After taking a couple pictures, I literally started running because I was so excited, completely forgetting about the nausea and fatigue. I could see the iconic summit sign off in the distance around the volcano rim. “I’m so close and I KNOW I can make it now!”… I felt this renewed energy which carried me all the way to Uhuru Peak. 19,341 feet. 5895 meters. We did it.
Checking off this bucket list adventure was certainly no cake walk; but nevertheless, my family of four summited the Tanzanian icon right on time! ….. And guess what! There was actually cake! After a memorable but all-too-brief stint at the summit, we descended rapidly, skiing through scree back to base camp, where we were eagerly greeted by the staff with high-fives, hugs, and celebratory pineapple soda pop with lunch. We hoofed it down to Mweka Camp for our final night on the mountain. At dinner we were surprised by a homemade congratulatory cake, complete with decorative frosting, prepared on the camp stove by our amazing chef, and accompanied by a delightful Swahili song.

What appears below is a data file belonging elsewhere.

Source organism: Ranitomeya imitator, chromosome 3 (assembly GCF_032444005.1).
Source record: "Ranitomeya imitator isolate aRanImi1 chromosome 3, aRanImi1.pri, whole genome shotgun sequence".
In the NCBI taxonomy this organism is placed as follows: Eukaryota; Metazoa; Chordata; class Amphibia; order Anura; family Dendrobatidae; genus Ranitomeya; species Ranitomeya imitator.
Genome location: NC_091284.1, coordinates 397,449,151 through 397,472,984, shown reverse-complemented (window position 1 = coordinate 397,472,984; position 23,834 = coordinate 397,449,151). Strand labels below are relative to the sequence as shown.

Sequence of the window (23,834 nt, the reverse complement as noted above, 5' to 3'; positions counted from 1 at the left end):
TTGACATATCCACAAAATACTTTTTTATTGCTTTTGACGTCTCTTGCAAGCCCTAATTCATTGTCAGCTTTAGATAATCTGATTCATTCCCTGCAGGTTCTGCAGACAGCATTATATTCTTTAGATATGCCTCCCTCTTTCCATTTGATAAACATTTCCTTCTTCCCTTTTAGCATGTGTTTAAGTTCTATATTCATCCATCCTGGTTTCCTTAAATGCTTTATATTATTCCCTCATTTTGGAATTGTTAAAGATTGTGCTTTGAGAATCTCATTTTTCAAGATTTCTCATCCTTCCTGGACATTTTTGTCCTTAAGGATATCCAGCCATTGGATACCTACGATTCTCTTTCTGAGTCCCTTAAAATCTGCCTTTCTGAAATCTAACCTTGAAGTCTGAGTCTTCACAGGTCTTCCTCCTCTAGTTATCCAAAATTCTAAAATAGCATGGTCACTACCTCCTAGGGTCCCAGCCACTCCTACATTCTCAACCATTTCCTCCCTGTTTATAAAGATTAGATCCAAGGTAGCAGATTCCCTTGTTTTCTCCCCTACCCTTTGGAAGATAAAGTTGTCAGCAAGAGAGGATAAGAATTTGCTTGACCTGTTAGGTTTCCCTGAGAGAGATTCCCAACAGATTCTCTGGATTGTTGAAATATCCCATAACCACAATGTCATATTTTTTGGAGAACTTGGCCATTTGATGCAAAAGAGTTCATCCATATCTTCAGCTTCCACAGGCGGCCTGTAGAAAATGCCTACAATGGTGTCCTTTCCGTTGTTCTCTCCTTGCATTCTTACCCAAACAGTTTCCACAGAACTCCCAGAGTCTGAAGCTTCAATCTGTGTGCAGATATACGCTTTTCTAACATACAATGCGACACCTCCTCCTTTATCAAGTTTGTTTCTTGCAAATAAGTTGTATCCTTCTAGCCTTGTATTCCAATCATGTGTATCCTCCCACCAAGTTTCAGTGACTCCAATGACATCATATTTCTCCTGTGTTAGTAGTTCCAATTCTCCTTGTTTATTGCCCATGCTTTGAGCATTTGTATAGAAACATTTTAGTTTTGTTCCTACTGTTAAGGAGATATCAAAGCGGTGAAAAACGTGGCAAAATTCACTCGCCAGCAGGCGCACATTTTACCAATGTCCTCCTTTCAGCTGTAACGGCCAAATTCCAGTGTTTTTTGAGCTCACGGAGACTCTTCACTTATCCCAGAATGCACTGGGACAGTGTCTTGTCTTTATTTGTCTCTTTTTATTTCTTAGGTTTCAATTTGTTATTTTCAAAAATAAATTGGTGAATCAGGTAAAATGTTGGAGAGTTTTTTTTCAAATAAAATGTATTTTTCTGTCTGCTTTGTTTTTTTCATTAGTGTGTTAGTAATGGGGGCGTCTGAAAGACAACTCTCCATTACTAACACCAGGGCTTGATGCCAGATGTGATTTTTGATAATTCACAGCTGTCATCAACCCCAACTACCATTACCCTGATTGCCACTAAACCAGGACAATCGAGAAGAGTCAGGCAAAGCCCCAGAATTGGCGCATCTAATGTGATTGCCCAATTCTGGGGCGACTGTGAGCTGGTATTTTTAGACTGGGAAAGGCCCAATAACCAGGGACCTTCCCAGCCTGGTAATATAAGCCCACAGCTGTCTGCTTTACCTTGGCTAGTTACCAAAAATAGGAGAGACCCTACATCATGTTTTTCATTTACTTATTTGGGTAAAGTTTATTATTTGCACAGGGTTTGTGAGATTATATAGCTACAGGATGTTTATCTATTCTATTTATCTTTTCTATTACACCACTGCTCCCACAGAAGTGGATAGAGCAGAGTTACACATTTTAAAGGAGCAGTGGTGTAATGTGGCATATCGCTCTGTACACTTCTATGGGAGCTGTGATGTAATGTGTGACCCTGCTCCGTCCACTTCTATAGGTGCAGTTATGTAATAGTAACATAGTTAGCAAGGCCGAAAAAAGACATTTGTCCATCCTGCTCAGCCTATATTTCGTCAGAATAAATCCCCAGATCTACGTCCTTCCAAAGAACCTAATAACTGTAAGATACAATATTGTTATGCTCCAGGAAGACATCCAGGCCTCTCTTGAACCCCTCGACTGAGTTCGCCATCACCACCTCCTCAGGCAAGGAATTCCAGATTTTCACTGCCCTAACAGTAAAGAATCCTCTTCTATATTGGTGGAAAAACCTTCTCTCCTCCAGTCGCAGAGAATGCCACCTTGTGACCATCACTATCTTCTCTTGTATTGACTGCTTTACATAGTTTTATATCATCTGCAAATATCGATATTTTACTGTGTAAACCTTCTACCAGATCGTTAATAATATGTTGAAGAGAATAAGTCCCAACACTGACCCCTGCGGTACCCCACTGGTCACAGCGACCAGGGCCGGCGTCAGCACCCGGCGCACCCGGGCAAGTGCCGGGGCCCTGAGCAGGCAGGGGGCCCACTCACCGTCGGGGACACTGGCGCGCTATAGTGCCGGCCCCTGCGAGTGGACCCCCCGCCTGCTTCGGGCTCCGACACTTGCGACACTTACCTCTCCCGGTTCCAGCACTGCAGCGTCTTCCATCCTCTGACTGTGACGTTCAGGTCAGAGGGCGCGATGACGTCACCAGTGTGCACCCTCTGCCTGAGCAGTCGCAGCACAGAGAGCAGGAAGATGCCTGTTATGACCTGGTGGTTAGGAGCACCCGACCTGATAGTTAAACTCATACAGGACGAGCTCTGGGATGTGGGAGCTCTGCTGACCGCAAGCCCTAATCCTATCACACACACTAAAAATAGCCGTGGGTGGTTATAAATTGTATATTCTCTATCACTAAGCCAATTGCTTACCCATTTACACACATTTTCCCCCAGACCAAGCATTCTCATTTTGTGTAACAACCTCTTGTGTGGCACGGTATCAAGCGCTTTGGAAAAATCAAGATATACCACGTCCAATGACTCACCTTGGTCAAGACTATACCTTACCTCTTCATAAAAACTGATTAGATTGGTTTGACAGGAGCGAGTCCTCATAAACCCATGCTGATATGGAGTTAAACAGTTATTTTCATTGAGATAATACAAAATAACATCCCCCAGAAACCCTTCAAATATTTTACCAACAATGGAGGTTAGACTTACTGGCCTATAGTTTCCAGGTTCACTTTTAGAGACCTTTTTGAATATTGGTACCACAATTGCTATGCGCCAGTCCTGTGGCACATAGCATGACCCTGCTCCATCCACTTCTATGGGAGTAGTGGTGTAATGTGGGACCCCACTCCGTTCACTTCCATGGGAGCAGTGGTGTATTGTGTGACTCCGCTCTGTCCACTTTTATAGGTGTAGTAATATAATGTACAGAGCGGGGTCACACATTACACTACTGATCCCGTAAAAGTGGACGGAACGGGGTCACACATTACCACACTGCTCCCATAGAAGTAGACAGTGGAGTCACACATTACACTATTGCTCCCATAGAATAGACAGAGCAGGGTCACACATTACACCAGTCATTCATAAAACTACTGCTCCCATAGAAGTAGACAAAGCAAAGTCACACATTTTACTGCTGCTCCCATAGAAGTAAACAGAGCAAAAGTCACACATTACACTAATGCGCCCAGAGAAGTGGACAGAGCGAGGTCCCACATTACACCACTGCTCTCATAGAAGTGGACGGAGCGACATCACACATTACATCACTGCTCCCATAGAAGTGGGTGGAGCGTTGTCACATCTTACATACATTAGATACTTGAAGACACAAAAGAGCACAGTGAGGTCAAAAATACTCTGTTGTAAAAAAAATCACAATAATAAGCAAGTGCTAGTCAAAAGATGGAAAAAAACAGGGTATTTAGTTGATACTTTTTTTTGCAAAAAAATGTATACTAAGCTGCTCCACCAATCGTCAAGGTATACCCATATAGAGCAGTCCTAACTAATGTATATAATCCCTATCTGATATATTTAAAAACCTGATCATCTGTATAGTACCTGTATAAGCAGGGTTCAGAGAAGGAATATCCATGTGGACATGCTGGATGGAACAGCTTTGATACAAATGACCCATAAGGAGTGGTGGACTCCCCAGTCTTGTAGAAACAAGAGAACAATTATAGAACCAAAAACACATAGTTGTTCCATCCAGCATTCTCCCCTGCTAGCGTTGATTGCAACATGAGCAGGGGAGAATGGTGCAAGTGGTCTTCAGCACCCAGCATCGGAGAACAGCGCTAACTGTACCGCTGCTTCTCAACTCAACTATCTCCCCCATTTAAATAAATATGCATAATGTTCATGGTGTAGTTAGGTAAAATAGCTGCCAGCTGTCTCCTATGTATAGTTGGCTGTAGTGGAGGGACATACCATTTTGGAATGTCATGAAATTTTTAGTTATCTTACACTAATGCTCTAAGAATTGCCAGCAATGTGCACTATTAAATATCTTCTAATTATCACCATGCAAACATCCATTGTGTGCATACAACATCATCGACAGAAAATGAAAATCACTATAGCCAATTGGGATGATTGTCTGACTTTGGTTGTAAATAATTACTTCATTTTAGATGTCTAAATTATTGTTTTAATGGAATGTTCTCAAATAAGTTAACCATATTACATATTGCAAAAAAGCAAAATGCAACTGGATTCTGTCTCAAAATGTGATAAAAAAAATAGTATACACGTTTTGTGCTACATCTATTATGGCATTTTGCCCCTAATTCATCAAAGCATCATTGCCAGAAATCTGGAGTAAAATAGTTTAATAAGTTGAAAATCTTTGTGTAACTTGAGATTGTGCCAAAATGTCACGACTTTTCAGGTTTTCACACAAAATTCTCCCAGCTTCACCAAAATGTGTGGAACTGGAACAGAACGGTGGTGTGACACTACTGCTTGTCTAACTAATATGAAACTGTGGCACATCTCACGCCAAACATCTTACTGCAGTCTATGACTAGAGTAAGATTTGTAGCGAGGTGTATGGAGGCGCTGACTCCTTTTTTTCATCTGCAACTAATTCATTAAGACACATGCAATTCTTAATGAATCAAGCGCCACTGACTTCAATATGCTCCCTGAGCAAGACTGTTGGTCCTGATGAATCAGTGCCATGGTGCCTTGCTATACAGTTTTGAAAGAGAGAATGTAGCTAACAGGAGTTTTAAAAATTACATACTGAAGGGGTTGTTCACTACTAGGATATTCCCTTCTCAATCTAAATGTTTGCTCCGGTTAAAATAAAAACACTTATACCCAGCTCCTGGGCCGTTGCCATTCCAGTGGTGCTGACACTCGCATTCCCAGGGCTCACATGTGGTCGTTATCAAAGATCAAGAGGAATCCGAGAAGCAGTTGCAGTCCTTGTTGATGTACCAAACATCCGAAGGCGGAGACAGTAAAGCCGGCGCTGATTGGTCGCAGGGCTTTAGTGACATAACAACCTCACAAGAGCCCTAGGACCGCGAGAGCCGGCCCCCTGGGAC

On the morning of our final descent to Mweka Gate through Kilimanjaro’s Tropical Rainforest Zone, our incredible porters and guides sent us off by performing Tanzania’s musical medley “Jambo Hakuna Matata”. Exiting the park was bittersweet to say the least. We were so proud of ourselves for making it and it was sad to see the journey end. But we were really ready to shower and put on clean clothes. Until next time!